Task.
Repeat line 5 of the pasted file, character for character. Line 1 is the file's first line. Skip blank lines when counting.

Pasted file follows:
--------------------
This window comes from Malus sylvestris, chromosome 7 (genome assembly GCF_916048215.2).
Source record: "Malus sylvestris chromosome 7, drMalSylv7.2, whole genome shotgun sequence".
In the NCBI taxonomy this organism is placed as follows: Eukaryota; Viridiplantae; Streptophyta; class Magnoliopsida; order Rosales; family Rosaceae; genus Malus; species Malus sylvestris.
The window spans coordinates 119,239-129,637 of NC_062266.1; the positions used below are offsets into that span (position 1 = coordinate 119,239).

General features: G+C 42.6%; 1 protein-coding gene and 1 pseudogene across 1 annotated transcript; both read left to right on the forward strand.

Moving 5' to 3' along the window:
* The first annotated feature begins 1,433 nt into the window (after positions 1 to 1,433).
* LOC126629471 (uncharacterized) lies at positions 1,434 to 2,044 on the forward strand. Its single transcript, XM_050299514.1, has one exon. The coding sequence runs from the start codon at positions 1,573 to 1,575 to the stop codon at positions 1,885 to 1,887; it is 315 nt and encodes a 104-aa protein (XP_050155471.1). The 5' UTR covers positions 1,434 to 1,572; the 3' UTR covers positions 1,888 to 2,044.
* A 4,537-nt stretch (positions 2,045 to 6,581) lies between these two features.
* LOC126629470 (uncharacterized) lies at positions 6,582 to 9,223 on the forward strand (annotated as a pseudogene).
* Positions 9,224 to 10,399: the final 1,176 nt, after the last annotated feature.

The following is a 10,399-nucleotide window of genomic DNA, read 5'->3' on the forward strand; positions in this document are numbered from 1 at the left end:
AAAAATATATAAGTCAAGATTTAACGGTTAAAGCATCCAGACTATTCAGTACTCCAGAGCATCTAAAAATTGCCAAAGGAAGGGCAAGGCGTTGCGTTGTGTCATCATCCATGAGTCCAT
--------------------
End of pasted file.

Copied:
General features: G+C 42.6%; 1 protein-coding gene and 1 pseudogene across 1 annotated transcript; both read left to right on the forward strand.